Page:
Various laboratory tests are employed to test for abnormal genes and proteins in tumor samples. The selection of a test depends on which specific abnormality is being investigated, the type of sample available, and the reliability of the testing method.
Immunohistochemistry (IHC) is used to test for the amount of protein in a sample. The method is based on antibodies, which are immune-system proteins that bind to specific targets, like a key fitting into a lock. The antibody molecule is combined with a molecular stain so that when the antibody is applied to a biological sample and binds to its target, its presence can be detected using a microscope (the portions containing the protein will appear darker).
Fluorescence in situ hybridization (FISH)
Fluorescence in situ hybridization (FISH) is a powerful technique used to detect specific genetic sequences (short sections of DNA or RNA) inside cells. FISH is used to detect missing or extra copies of genes, as well as abnormal positioning of a gene within chromosomes.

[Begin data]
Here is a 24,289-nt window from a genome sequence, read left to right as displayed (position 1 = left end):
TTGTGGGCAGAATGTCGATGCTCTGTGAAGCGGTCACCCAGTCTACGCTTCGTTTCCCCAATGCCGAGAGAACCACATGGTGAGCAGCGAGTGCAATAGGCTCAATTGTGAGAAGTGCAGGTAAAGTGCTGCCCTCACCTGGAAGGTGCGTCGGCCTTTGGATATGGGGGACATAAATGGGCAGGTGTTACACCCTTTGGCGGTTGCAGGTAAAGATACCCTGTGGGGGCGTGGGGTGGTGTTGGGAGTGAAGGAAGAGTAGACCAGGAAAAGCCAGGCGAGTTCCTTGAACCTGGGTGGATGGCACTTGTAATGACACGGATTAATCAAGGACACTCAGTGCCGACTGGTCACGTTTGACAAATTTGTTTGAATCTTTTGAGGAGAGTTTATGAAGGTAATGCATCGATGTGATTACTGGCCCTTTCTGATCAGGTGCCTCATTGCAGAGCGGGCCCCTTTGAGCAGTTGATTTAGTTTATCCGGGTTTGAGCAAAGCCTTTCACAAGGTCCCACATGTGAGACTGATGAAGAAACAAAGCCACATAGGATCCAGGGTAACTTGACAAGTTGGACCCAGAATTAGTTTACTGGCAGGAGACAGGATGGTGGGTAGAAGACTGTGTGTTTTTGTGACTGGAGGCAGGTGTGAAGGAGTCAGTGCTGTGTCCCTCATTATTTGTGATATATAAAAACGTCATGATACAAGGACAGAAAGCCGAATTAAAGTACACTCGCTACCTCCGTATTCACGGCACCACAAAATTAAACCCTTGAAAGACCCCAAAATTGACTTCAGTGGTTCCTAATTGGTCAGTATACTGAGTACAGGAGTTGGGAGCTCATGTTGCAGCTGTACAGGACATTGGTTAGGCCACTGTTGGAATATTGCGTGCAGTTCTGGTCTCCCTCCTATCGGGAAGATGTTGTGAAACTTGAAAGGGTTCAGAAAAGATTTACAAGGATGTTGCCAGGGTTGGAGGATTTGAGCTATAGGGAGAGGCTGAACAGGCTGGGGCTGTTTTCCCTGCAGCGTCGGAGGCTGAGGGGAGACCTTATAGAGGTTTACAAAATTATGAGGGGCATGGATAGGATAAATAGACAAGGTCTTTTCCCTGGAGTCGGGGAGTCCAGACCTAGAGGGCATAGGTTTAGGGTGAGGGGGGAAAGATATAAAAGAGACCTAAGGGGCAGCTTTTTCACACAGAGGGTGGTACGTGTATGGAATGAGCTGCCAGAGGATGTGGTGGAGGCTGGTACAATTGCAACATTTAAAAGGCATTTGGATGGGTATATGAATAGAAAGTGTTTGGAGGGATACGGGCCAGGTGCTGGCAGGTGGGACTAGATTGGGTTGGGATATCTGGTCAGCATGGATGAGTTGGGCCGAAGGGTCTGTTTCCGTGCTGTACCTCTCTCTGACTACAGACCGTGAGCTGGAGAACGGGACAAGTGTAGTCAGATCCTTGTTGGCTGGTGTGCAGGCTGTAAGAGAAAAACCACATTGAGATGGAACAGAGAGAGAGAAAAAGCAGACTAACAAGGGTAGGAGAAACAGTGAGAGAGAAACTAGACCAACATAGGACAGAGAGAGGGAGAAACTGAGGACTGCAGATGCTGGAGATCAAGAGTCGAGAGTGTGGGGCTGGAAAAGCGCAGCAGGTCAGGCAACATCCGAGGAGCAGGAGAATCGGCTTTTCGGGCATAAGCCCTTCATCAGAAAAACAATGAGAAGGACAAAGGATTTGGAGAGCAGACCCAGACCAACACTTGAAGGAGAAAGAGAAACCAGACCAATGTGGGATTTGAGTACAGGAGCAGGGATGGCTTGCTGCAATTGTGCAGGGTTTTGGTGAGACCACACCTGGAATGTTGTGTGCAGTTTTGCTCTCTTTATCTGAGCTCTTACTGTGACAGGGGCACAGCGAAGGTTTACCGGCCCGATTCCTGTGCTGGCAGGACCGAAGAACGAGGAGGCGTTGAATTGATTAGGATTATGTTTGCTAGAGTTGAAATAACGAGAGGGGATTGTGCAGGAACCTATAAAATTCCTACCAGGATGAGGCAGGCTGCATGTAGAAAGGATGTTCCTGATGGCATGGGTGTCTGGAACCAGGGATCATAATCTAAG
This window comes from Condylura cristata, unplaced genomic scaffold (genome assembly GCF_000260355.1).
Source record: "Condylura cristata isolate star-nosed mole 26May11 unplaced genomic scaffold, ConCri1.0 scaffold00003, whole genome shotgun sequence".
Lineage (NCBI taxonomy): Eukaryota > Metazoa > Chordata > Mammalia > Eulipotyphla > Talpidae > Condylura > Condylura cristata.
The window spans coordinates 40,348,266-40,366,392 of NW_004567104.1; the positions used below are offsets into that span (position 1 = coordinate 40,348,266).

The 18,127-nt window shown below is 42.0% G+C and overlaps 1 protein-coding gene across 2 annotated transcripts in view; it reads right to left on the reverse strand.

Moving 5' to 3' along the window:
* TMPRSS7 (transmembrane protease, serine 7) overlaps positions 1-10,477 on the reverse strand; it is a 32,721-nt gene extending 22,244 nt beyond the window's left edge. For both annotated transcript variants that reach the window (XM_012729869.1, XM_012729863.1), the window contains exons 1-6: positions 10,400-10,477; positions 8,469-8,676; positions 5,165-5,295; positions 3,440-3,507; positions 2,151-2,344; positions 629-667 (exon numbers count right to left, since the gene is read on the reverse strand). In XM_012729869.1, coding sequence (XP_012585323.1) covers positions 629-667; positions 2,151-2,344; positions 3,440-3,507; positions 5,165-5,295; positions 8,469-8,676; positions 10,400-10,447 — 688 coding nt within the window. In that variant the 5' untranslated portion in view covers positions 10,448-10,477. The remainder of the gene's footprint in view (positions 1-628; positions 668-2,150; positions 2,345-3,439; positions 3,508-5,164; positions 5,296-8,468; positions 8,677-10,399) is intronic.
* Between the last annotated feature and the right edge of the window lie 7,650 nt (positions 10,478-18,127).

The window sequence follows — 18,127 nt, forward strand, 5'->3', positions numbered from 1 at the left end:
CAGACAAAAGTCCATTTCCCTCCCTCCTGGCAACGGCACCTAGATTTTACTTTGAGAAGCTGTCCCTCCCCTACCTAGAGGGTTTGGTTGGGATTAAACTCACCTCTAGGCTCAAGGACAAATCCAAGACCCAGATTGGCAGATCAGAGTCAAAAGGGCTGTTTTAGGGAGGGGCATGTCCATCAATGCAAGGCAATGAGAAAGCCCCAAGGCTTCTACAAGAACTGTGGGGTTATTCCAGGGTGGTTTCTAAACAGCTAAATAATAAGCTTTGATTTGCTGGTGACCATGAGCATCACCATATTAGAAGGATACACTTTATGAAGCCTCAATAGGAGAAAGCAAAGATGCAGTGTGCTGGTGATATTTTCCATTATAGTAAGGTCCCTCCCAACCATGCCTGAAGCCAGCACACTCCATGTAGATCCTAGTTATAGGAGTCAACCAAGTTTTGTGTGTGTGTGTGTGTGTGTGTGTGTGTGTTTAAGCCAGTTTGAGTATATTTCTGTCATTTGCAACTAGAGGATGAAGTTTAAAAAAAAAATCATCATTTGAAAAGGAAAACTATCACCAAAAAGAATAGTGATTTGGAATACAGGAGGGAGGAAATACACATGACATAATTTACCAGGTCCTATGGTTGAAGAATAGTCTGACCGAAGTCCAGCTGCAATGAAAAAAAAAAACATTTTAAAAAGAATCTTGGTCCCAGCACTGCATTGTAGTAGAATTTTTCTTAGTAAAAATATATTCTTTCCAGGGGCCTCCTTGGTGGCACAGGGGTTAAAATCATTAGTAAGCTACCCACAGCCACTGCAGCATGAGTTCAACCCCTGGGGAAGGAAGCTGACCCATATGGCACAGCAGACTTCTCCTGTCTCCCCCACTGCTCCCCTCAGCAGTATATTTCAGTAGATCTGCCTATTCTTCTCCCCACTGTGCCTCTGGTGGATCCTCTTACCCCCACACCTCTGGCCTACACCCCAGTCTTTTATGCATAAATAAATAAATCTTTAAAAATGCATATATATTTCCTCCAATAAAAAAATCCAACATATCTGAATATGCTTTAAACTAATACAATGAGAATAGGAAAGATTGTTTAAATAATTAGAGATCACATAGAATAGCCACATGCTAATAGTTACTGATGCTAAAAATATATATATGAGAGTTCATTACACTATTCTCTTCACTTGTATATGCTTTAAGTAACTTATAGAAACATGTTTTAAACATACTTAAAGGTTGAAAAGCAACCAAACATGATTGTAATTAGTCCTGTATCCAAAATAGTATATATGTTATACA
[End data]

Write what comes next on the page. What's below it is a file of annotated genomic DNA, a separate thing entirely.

Polymerase Chain Reaction (PCR)
Polymerase Chain Reaction (PCR) is a method used to detect specific genetic sequences. PCR can amplify a specific genetic sequence, such as a cancer-causing gene mutation. A biochemical chain reaction is used to make millions of copies of the target sequence, thereby producing enough to be detected.
Circulating tumor cell analysis (CTC analysis)
Circulating tumor cell analysis (CTC analysis) is a newly developed technique that allows doctors to isolate tumor cells from a simple blood sample and analyze them for biomarkers (12). This technique will allow patients to be tested for certain markers (e.g. EGFR mutations) without the need for invasive surgery, thereby broadening the scope of patients who may benefit from such testing. In addition to its use in initial screening, CTC analysis may allow physicians to monitor patients' tumors regularly in order to rapidly detect the emergence of resistance mutations and tailor treatment accordingly (12). CTC analysis is currently an approved method for predicting responses to treatments in a variety of other cancers, including breast and prostate cancers.